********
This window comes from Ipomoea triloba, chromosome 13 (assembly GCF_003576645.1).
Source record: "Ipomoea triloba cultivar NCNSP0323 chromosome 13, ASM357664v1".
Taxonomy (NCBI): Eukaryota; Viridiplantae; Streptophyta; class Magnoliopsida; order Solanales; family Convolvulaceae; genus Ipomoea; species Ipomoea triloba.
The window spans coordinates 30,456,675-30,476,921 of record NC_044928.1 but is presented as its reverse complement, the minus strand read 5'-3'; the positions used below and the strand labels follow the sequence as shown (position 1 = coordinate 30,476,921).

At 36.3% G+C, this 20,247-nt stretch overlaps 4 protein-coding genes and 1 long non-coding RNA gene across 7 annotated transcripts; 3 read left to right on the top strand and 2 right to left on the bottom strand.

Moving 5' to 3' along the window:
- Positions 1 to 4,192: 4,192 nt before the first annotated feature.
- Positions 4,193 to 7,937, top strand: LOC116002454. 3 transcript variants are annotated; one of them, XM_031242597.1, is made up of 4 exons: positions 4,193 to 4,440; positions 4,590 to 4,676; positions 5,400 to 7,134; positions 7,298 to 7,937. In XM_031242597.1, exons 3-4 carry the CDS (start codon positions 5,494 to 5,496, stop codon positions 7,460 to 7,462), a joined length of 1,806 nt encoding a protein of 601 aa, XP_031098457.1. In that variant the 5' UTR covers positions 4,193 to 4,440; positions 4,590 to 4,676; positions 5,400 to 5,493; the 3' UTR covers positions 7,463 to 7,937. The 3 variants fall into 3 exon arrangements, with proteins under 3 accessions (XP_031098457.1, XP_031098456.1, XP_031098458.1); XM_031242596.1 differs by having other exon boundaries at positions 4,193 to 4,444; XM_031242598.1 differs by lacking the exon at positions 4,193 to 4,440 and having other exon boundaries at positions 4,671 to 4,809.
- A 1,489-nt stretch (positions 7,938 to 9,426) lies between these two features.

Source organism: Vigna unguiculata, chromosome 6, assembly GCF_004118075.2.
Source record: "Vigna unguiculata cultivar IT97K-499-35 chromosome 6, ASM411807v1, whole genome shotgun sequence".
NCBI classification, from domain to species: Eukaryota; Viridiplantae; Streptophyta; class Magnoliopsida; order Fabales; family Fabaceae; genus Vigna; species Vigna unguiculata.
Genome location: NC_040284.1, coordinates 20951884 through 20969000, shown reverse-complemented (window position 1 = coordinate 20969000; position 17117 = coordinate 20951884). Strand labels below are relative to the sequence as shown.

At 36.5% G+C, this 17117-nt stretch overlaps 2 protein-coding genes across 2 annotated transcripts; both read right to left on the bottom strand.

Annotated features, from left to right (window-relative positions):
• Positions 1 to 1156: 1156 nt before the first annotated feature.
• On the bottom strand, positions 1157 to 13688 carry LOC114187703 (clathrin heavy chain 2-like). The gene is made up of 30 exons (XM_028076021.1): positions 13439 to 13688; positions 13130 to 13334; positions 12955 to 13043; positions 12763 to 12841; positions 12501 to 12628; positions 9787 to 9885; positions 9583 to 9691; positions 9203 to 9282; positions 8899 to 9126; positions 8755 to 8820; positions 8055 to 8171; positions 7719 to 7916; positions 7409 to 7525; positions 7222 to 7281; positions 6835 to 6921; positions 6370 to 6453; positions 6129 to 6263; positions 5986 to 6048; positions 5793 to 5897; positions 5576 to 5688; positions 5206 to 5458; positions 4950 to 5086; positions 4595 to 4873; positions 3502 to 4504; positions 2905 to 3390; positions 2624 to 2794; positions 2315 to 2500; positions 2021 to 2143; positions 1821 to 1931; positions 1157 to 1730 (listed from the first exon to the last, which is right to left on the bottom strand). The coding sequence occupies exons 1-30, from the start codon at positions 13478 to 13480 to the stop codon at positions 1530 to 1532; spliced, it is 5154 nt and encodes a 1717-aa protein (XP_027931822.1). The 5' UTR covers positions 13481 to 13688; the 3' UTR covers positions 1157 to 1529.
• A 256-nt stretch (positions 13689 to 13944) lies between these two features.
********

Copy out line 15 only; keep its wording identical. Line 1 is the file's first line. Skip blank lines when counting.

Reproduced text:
Annotated features, from left to right (window-relative positions):